By this extract, and those preceding, we perceive all the troubles of this captain to centre in one point, the mortification of being under the orders of a man who had no military rank. Why did he accept the command, the terms of which he perfectly understood, and then give himself up to perpetual heart-burnings, and seize every possible occasion to vent his complaints, and to embarrass the measures which it was his duty as an officer to support? La Salle's great fault consisted in not comprehending or regarding the delicacy of his situation, and endeavoring to soothe his sensitive temper by more condescension and frankness of manners ;
in not reposing confidence in a man, whose cordial coöperation was absolutely essential to the success of his enterprise.
The governor and intendant came to Petit Gouave, and in three weeks' time the Sieur de la Salle had gained sufficient strength to make the arrangements with them for pursuing
The proper stores of provisions were procured and laid in; and domestic animals, suited for settling a colony, were put on board. Consultations were held with competent pilots concerning the navigation of the West India seas and the Gulf of Mexico.
It was resolved to steer to the south of the Island of Cuba, and touch at Cape St. Anthony, its western extremity. He was the more anxious to depart, as his motley company of soldiers were licentious and disorderly; some died of diseases contracted in the island, and others deserted.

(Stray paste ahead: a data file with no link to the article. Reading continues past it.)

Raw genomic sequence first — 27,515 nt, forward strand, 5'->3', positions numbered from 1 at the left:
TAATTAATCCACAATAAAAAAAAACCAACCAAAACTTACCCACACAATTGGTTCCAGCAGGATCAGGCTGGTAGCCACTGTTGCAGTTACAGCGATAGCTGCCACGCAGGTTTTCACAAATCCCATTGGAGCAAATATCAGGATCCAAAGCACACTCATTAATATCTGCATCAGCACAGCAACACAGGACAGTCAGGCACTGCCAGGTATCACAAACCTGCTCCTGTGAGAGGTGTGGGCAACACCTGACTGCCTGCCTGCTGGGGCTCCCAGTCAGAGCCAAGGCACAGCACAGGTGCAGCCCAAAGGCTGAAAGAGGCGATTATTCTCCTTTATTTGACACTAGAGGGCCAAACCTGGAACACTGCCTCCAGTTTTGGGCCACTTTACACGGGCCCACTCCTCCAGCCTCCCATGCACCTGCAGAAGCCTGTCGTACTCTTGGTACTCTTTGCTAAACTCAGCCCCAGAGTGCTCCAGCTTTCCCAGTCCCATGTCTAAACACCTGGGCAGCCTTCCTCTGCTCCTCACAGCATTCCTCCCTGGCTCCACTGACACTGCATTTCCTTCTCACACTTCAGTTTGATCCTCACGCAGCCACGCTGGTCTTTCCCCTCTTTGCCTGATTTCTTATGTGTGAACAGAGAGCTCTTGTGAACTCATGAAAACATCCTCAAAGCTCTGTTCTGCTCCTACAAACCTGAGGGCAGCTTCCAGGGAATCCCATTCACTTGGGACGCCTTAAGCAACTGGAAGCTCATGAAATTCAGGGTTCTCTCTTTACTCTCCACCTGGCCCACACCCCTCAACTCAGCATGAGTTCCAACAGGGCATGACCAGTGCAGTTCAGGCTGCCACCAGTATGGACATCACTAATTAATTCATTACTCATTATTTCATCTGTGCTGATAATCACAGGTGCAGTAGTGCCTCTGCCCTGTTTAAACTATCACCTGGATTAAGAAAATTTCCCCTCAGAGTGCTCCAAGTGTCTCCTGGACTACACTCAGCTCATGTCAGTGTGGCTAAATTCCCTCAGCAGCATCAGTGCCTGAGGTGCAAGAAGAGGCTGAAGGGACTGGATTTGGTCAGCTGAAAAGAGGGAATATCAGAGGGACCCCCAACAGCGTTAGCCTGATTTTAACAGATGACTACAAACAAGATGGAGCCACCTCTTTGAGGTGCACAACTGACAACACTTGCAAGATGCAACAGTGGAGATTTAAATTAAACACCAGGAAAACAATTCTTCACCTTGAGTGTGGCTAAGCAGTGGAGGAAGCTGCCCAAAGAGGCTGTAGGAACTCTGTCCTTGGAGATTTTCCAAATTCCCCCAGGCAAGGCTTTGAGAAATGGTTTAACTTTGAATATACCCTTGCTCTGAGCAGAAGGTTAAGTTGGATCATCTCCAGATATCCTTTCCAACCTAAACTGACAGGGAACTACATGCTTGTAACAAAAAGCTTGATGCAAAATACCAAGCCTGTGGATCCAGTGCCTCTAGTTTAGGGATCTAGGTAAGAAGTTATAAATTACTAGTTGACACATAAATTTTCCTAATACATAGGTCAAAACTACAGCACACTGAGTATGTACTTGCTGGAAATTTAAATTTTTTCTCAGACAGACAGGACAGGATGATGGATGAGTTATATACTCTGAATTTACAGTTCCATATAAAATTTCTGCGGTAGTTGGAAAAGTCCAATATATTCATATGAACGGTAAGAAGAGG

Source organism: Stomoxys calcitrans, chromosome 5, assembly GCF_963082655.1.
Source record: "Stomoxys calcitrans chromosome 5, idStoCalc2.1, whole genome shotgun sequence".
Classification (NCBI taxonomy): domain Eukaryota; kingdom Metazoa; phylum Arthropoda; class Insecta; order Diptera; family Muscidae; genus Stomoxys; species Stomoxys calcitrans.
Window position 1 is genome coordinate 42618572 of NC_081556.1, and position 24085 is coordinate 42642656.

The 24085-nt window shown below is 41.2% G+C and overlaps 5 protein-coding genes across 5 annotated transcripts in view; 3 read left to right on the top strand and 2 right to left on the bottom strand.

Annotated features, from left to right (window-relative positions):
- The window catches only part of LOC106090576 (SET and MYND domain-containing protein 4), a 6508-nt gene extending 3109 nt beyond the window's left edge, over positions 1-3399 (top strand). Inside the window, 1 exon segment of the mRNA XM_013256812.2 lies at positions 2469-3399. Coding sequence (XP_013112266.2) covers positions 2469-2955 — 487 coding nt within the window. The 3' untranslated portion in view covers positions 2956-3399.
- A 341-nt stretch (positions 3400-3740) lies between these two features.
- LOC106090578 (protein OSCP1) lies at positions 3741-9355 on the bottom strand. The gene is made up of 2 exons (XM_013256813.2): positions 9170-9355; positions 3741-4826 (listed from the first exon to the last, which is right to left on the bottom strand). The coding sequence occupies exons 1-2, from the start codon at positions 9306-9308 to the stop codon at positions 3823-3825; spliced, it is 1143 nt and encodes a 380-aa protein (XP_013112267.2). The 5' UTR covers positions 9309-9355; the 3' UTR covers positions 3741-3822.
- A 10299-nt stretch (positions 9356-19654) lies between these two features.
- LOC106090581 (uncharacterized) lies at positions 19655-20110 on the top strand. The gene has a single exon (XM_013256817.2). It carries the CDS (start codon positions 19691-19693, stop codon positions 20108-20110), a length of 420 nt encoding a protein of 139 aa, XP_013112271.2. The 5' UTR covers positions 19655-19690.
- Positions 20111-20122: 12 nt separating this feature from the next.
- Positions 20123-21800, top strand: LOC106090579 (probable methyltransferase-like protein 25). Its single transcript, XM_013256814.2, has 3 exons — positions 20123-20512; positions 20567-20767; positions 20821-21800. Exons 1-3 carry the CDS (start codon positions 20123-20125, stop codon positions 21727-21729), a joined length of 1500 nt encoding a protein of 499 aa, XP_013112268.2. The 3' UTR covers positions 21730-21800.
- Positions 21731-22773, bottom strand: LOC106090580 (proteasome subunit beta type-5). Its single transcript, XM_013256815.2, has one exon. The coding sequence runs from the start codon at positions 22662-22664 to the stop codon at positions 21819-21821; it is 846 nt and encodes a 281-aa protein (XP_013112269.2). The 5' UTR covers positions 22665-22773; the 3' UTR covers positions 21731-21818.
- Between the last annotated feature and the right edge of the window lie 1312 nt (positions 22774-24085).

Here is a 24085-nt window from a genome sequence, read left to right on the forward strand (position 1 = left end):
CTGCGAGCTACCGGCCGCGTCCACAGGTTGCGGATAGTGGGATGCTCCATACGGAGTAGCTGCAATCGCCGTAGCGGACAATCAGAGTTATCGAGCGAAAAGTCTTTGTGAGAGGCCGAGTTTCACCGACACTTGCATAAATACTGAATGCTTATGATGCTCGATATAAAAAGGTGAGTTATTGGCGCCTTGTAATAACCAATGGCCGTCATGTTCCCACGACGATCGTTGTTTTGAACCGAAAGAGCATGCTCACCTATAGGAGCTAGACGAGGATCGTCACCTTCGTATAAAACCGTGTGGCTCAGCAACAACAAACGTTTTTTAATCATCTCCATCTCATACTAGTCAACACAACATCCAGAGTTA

In the voyage from France, the Joly had taken the lead of the squadron, but the Aimable, being the heaviest sailer of the three, was now placed in front, and the others were to be guided by her motions. Some of the passengers were transferred from the Joly to the Aimable, among whom were La Salle himself, Fathers Zenobe and Anastase, Cavelier, Chefdeville, and Joutel. The two commanders were thus separated, which, under the circumstances, was undoubtedly an important change, since it seems to have become a settled point that they could not respect each
other, nor act together in harmony. They all sailed from Petit Gouave on the 25th of November.
The Vessels make the Land at the Westward of
the Mississippi. The Colonists go ashore at the Bay of St. Bernard, and build a Fort.La Salle explores the Bay with the Hope of finding one of the Mouths of the Mississippi.
PARTING from St. Domingo, they coasted along the southern shore of Cuba, at one time standing to the south till they saw the Cayman Islands, and then turning northward to seek for the Isle of Pines. Here they cast anchor, and remained three days. They embarked again, and, after beating for some time against a head wind, they weathered Cape Corrientes, and on the 12th of December came to anchor at Cape St. Anthony.
The Gulf of Mexico now lay before them, and, staying there one night only, they set sail, and turned their prows in a northwesterly direction. Contrary winds drove them back, and detained them four days longer at Cape St. Anthony, which time they employed in filling the water